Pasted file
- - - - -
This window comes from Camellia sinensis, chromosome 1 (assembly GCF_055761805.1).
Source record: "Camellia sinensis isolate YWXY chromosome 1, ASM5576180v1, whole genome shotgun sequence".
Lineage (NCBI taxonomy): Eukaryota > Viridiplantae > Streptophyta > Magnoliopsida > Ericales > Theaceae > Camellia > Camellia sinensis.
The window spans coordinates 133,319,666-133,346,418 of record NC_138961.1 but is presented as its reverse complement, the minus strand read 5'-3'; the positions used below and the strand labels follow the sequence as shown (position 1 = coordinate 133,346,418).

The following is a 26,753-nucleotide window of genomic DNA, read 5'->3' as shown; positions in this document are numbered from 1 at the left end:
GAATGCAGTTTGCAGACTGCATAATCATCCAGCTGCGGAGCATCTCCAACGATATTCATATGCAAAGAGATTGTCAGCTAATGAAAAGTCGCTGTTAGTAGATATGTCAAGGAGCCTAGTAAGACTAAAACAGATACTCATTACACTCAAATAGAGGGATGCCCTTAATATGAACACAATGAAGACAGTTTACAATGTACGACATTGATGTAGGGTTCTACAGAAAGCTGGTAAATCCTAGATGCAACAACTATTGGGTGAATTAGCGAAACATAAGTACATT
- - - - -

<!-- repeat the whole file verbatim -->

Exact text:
This window comes from Camellia sinensis, chromosome 1 (assembly GCF_055761805.1).
Source record: "Camellia sinensis isolate YWXY chromosome 1, ASM5576180v1, whole genome shotgun sequence".
Lineage (NCBI taxonomy): Eukaryota > Viridiplantae > Streptophyta > Magnoliopsida > Ericales > Theaceae > Camellia > Camellia sinensis.
The window spans coordinates 133,319,666-133,346,418 of record NC_138961.1 but is presented as its reverse complement, the minus strand read 5'-3'; the positions used below and the strand labels follow the sequence as shown (position 1 = coordinate 133,346,418).

The following is a 26,753-nucleotide window of genomic DNA, read 5'->3' as shown; positions in this document are numbered from 1 at the left end:
GAATGCAGTTTGCAGACTGCATAATCATCCAGCTGCGGAGCATCTCCAACGATATTCATATGCAAAGAGATTGTCAGCTAATGAAAAGTCGCTGTTAGTAGATATGTCAAGGAGCCTAGTAAGACTAAAACAGATACTCATTACACTCAAATAGAGGGATGCCCTTAATATGAACACAATGAAGACAGTTTACAATGTACGACATTGATGTAGGGTTCTACAGAAAGCTGGTAAATCCTAGATGCAACAACTATTGGGTGAATTAGCGAAACATAAGTACATT